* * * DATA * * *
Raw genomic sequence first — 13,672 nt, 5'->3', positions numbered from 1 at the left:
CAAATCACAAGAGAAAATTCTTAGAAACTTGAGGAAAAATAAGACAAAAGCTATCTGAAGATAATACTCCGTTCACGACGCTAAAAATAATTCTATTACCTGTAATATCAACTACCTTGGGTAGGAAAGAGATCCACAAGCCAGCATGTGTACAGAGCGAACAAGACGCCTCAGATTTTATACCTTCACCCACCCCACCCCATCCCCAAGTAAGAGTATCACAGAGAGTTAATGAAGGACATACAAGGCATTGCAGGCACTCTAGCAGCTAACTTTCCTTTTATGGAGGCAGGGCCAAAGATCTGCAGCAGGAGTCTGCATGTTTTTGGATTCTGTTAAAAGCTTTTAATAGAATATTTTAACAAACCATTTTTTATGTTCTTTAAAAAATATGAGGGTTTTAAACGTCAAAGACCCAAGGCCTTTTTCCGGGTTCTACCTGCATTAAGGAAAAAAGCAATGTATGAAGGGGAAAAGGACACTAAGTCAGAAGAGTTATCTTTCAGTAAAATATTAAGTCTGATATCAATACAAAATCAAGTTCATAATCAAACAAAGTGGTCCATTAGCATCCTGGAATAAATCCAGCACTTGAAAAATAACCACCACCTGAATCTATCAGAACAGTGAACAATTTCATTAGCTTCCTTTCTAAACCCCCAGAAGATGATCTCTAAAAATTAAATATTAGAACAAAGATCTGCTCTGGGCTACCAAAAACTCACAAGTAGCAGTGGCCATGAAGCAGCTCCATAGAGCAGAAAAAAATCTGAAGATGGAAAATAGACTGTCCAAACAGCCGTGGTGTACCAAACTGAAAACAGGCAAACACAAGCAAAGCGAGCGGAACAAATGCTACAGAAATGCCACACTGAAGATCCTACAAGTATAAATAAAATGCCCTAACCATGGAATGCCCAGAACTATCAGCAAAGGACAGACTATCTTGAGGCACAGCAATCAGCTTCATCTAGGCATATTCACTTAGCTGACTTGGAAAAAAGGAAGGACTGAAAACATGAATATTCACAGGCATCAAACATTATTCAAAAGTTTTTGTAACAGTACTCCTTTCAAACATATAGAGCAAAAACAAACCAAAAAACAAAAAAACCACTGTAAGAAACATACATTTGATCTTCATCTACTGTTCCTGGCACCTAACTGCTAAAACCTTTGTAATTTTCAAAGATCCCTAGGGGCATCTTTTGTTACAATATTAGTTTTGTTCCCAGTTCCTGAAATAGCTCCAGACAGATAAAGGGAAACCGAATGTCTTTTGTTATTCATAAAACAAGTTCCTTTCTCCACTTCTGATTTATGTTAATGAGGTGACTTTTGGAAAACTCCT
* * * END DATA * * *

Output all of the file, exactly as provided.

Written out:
Raw genomic sequence first — 13,672 nt, 5'->3', positions numbered from 1 at the left:
CAAATCACAAGAGAAAATTCTTAGAAACTTGAGGAAAAATAAGACAAAAGCTATCTGAAGATAATACTCCGTTCACGACGCTAAAAATAATTCTATTACCTGTAATATCAACTACCTTGGGTAGGAAAGAGATCCACAAGCCAGCATGTGTACAGAGCGAACAAGACGCCTCAGATTTTATACCTTCACCCACCCCACCCCATCCCCAAGTAAGAGTATCACAGAGAGTTAATGAAGGACATACAAGGCATTGCAGGCACTCTAGCAGCTAACTTTCCTTTTATGGAGGCAGGGCCAAAGATCTGCAGCAGGAGTCTGCATGTTTTTGGATTCTGTTAAAAGCTTTTAATAGAATATTTTAACAAACCATTTTTTATGTTCTTTAAAAAATATGAGGGTTTTAAACGTCAAAGACCCAAGGCCTTTTTCCGGGTTCTACCTGCATTAAGGAAAAAAGCAATGTATGAAGGGGAAAAGGACACTAAGTCAGAAGAGTTATCTTTCAGTAAAATATTAAGTCTGATATCAATACAAAATCAAGTTCATAATCAAACAAAGTGGTCCATTAGCATCCTGGAATAAATCCAGCACTTGAAAAATAACCACCACCTGAATCTATCAGAACAGTGAACAATTTCATTAGCTTCCTTTCTAAACCCCCAGAAGATGATCTCTAAAAATTAAATATTAGAACAAAGATCTGCTCTGGGCTACCAAAAACTCACAAGTAGCAGTGGCCATGAAGCAGCTCCATAGAGCAGAAAAAAATCTGAAGATGGAAAATAGACTGTCCAAACAGCCGTGGTGTACCAAACTGAAAACAGGCAAACACAAGCAAAGCGAGCGGAACAAATGCTACAGAAATGCCACACTGAAGATCCTACAAGTATAAATAAAATGCCCTAACCATGGAATGCCCAGAACTATCAGCAAAGGACAGACTATCTTGAGGCACAGCAATCAGCTTCATCTAGGCATATTCACTTAGCTGACTTGGAAAAAAGGAAGGACTGAAAACATGAATATTCACAGGCATCAAACATTATTCAAAAGTTTTTGTAACAGTACTCCTTTCAAACATATAGAGCAAAAACAAACCAAAAAACAAAAAAACCACTGTAAGAAACATACATTTGATCTTCATCTACTGTTCCTGGCACCTAACTGCTAAAACCTTTGTAATTTTCAAAGATCCCTAGGGGCATCTTTTGTTACAATATTAGTTTTGTTCCCAGTTCCTGAAATAGCTCCAGACAGATAAAGGGAAACCGAATGTCTTTTGTTATTCATAAAACAAGTTCCTTTCTCCACTTCTGATTTATGTTAATGAGGTGACTTTTGGAAAACTCCT